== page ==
SANTORUM: Yeah, I — I would say, any type of sexual activity has absolutely no place in the military. And the fact that they’re making a point to include it as a provision within the military that we are going to recognize a group of people and give them a special privilege to — to — and removing “don’t ask/don’t tell” I think tries to inject social policy into the military. And the military’s job is to do one thing, and that is to defend our country.

We need to give the military, which is all-volunteer, the ability to do so in a way that is most efficient at protecting our men and women in uniform. [applause]

And I believe this undermines that ability. [applause]

KELLY: So what — what — what would you do with soldiers like Stephen Hill? I mean, he’s — now he’s out. He’s — you know, you saw his face on camera. When he first submitted this video to us, it was without his face on camera. Now he’s out. So what would you do as president?

SANTORUM: I think it’s — it’s — it’s — look, what we’re doing is playing social experimentation with — with our military right now. And that’s tragic.

I would — I would just say that, going forward, we would — we would reinstitute that policy, if Rick Santorum was president, period.

That policy would be reinstituted. And as far as people who are in — in — I would not throw them out, because that would be unfair to them because of the policy of this administration, but we would move forward in — in conformity with what was happening in the past, which was, sex is not an issue. It is — it should not be an issue. Leave it alone, keep it — keep it to yourself, whether you’re a heterosexual or a homosexual. [applause]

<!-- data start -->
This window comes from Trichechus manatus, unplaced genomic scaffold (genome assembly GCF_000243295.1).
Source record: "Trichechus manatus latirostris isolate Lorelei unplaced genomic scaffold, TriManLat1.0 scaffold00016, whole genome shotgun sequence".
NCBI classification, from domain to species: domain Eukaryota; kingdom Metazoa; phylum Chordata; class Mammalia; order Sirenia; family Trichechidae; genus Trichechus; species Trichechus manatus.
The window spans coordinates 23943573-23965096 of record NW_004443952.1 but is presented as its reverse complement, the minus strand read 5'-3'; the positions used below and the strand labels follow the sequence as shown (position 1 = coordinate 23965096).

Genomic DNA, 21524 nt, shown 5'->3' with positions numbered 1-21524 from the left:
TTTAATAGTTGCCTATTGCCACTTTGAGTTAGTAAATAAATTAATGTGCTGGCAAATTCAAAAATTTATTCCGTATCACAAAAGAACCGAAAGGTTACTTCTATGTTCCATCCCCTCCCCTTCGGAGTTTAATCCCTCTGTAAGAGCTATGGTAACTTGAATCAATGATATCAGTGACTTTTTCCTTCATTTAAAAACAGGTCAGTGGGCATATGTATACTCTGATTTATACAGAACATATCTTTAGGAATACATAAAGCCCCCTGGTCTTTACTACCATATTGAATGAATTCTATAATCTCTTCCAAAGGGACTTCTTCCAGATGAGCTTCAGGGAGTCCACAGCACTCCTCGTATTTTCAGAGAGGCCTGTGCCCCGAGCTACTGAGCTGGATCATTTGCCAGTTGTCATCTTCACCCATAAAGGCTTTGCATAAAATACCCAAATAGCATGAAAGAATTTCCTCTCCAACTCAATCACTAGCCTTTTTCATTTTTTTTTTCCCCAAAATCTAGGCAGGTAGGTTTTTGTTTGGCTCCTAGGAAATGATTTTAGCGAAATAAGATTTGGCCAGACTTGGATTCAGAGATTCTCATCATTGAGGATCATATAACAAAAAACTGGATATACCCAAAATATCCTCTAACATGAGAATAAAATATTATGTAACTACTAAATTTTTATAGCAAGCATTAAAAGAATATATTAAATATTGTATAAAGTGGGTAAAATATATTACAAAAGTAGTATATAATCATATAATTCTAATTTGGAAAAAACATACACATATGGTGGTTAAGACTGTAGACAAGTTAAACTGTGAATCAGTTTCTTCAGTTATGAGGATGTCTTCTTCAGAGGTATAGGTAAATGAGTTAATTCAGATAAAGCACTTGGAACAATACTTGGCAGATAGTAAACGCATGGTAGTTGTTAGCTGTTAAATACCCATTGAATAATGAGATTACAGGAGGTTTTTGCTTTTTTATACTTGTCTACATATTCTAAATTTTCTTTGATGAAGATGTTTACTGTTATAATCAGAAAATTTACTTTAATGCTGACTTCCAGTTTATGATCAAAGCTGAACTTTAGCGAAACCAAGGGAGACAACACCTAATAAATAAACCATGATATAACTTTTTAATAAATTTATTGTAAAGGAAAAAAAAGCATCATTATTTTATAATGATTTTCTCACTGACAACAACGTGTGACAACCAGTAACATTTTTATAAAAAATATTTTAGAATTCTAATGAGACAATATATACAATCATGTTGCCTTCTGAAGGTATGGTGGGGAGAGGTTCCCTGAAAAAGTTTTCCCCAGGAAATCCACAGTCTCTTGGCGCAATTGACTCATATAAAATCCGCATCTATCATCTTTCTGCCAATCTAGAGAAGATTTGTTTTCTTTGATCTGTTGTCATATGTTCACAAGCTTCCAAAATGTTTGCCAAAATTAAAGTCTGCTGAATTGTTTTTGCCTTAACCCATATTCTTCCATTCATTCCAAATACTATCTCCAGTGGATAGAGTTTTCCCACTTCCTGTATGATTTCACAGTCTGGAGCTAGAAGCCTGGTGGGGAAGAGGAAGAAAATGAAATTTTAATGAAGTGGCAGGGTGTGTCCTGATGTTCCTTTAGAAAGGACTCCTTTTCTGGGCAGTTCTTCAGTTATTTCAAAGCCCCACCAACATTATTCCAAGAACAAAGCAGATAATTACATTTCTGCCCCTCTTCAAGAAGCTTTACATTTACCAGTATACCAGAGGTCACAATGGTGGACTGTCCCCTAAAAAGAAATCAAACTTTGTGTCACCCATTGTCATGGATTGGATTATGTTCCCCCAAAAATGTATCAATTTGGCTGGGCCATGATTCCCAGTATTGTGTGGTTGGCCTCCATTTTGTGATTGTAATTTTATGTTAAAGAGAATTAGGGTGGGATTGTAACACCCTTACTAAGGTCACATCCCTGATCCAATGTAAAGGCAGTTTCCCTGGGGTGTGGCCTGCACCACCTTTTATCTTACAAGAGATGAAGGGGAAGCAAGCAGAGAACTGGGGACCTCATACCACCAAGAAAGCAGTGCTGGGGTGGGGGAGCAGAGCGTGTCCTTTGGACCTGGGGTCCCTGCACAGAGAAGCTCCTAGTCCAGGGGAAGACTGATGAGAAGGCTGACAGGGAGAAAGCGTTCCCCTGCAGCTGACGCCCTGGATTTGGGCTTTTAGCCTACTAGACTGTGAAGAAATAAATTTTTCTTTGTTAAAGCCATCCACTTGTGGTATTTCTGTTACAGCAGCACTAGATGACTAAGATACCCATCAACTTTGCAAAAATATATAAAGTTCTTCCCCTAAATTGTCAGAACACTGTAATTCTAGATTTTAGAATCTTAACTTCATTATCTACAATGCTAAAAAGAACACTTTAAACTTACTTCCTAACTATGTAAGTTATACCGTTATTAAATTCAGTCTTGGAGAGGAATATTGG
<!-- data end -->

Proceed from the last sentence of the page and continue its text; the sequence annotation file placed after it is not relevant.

KELLY: Congressman Paul, you have said that you believe that life begins at conception and that abortion ends an innocent life. If you believe that, how can you support a rape exception to abortion bans, and how can you support the morning-after pill? Aren’t those lives just as innocent?

PAUL: They may be, but the way this is taken care of in our country, it is not a national issue. This is a state issue. And there are circumstances… [applause]

There are circumstances where doctors in the past have used certain day-after pills for somebody with rape. And, quite frankly, if somebody is treated, you don’t even know if a person is pregnant, you don’t even know if there’s a disease, but if it’s 24 hours after rape, I don’t know where — how you’re going to police it.

So I don’t think you should create — we have too many laws already. Now, how are you going to police the day-after pill? It doesn’t make any sense to me in a practical matter.

So I would say that nobody can out-do me on respect for life. I’ve spent a lifetime dealing with life. But I still think there is a time where the law doesn’t solve the problems. Only the moral character of the people will eventually solve this problem, not the law. [applause]

KELLY: Governor Perry, you and our former president, George W. Bush, have a lot in common. You’re both Republicans from Texas. You both ran on the same ticket for the statehouse. You both share a deep religious faith.

Now, you’ve made a point of saying, well, we went to different colleges, Texas A&M and Yale, and point out that you have a different approach from President Bush when it comes to government spending. But what are the other differences that you can cite between you and President Bush? And what say you about these reports that there is some bad blood between the two of you?